- Undergraduate Admissions+
- Arabic, Persian & Turkish+
- Economics and Management+
- English & Modern Languages
- European & Middle Eastern Languages
- Experimental Psychology+
- Hebrew & Jewish Studies
- History & Economics
- History & English+
- History & Modern Languages
- History & Politics+
- Maths & Philosophy
- Modern Languages+
- Modern Languages & Linguistics
- Philosophy & Modern Languages
- Philosophy & Theology+
- Theology & Oriental Studies
- Theology & Religion
- Graduate Admissions+
- Visiting Students+
- Access & Outreach+
- The McGowin Library+
- Open Days
What did you do before coming to Pembroke?
I studied at a German school where I took the Abitur (with a focus on Maths, English, History and German + 6 other subjects).
And the IB (which was treated as extracurricular).
What degree are you currently doing, and what stage are you at in your degree?
Two weeks ago I finished my finals for Experimental Psychology. I switched from Psychology and Philosophy after Prelims, as I didn’t enjoy Philosophy as much as I had anticipated.
What is the biggest/most important thing that you have learned during your time at Pembroke?
I had to learn how to motivate myself after not doing as well as I would have liked. Coming to Oxford means comparing yourself to lots of academically brilliant people, something I had not experienced before. After only achieving a 2.2 in Prelims I worked hard to analyse why I was not doing as well as I thought I would. I worked on these issues and did much better during my first year exams and have hopefully done even better in my final exams (fingers crossed).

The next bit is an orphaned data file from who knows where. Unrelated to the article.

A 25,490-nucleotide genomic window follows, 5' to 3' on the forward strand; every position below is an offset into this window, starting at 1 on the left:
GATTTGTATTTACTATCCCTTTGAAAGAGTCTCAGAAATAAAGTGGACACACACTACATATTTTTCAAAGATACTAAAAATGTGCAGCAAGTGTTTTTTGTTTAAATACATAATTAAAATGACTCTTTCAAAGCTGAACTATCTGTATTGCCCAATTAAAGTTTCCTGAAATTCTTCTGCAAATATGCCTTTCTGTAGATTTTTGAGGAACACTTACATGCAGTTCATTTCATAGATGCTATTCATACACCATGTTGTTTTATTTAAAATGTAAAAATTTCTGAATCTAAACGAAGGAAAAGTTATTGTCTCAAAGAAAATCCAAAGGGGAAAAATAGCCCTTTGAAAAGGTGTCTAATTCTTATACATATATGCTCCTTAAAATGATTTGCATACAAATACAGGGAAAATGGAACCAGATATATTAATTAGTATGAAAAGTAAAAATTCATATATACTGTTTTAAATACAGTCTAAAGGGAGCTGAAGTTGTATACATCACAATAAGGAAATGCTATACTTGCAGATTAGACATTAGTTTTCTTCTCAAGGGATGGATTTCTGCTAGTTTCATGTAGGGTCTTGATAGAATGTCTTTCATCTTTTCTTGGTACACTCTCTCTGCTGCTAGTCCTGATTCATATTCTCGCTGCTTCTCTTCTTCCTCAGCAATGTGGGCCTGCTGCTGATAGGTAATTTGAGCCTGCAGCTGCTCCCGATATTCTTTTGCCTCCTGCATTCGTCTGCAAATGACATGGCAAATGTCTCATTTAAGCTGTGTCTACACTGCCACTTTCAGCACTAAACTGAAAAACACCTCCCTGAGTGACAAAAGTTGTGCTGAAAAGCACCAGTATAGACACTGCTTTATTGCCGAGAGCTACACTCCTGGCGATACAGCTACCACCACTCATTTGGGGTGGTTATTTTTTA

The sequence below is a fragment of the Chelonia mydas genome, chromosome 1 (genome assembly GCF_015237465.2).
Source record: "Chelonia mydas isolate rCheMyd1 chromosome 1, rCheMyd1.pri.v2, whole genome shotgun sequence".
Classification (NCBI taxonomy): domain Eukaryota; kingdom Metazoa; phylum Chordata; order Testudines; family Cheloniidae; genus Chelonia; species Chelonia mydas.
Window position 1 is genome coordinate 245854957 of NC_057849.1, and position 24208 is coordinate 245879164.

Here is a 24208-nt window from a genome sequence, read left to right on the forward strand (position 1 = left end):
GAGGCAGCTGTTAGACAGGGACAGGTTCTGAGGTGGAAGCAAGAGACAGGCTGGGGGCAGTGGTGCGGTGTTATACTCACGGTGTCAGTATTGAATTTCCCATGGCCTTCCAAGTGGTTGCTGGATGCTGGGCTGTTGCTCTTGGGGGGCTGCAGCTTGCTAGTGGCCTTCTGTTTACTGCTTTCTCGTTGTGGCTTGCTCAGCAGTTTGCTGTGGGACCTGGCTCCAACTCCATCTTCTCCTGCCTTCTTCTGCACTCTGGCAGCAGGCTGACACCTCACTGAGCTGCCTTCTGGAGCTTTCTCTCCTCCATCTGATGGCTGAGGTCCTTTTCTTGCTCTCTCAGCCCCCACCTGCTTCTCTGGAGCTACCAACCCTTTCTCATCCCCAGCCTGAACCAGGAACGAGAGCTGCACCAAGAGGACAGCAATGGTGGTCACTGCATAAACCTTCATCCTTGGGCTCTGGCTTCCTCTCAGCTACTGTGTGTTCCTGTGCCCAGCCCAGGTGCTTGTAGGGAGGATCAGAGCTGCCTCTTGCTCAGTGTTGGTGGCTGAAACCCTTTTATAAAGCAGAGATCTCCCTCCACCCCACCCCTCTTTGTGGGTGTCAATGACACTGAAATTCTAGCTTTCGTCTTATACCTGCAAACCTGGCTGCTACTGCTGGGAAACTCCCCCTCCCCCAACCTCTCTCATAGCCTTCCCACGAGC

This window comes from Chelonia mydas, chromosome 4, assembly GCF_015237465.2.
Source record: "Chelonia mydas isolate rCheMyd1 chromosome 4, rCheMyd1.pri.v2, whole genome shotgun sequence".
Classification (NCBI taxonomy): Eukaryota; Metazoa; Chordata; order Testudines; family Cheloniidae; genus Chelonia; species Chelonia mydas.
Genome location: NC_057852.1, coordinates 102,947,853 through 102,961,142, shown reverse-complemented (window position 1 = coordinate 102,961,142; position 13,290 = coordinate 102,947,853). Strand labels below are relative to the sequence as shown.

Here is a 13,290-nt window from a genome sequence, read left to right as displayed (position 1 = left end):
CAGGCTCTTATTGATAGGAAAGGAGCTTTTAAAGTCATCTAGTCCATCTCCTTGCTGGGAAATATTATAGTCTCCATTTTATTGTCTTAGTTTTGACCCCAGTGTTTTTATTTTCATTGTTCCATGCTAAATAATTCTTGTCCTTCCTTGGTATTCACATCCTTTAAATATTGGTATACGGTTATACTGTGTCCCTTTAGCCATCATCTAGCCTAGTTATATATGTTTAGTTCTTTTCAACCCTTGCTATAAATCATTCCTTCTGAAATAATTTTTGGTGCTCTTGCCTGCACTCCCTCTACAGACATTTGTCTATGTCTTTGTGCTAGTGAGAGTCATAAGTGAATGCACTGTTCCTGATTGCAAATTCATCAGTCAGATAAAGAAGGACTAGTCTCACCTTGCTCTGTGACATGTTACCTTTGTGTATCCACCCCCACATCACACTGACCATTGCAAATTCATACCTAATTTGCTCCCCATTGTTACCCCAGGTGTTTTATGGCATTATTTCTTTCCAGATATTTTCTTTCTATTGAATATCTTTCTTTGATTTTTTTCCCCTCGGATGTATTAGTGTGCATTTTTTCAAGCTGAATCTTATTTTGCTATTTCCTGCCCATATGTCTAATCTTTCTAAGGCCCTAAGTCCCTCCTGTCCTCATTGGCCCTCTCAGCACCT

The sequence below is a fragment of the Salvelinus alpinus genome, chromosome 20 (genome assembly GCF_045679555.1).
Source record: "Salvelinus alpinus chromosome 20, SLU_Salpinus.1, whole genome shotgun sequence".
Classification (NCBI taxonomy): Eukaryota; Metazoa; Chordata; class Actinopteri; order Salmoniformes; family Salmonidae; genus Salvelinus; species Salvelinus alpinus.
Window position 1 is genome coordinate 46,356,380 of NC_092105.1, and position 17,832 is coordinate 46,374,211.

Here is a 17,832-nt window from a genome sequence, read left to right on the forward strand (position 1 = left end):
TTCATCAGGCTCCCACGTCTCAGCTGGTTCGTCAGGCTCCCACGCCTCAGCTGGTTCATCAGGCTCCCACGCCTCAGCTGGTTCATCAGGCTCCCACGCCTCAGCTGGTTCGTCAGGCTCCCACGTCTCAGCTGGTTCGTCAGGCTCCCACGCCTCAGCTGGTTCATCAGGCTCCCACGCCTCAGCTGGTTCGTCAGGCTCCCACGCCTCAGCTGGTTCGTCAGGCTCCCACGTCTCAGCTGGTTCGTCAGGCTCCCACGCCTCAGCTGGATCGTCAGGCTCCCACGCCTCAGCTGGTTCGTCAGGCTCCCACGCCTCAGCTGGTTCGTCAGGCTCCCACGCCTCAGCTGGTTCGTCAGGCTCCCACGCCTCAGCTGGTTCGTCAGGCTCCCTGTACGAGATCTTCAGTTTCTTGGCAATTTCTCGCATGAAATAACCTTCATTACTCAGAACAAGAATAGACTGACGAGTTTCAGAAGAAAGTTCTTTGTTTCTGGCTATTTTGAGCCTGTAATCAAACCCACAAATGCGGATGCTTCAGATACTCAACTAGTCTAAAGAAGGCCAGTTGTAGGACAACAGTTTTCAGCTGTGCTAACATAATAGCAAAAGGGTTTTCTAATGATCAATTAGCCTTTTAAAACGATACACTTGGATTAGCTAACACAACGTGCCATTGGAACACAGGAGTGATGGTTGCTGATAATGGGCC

This thought also extends to essays and collections: at Oxford you will not always be able to do as well as you want and it’s important not to be dragged down by that.
In your final year, which Advanced Options did you take? Did you do a Research Project? Did you write a library dissertation?
I took the advanced options Colour Vision and Computational Neuroscience. Both were very interesting, but completely different in teaching and assessment style.
I also did a research project on asking for advice during decision making which gave me insights into how experimental design, participant recruitment an data analysis work when you are doing your own research. In my library dissertation I focussed on the most recent work (post 2009) studying the Retrosplenial Cortex.
What would you like to do when you finish your degree? Or, if you already have something in place, please describe it!
I will be staying on at Pembroke for a Masters in Research in Psychology and hopefully following that a DPhil on eye-movements.
What has been the highlight of your time at Pembroke / Oxford?
I have really enjoyed singing in the college chapel choir. Before coming here I had no singing experience, but most of my friends were involved in the choir and so I joined, too. It’s a great community and having non-academic thins to balance work is important for me to keep functioning at Oxford.
Was there anything that surprised you about Pembroke / Oxford in your first year here?
I was surprised that people here are just like at home in many ways – there is not one type of ‘Oxford’ person. No matter what you like and who you are you will find like-minded people here.
Any advice for prospective students?
During Prelims the degree can seem very rushed and very superficial. However, in second and third year you will get an in-depth account of many different topics and you will have the possibility to choose to do what you like. Find some field of psychology that you like and get involved!
I have really enjoyed my time at Pembroke doing Psychology – enough to want to stay another 4 years!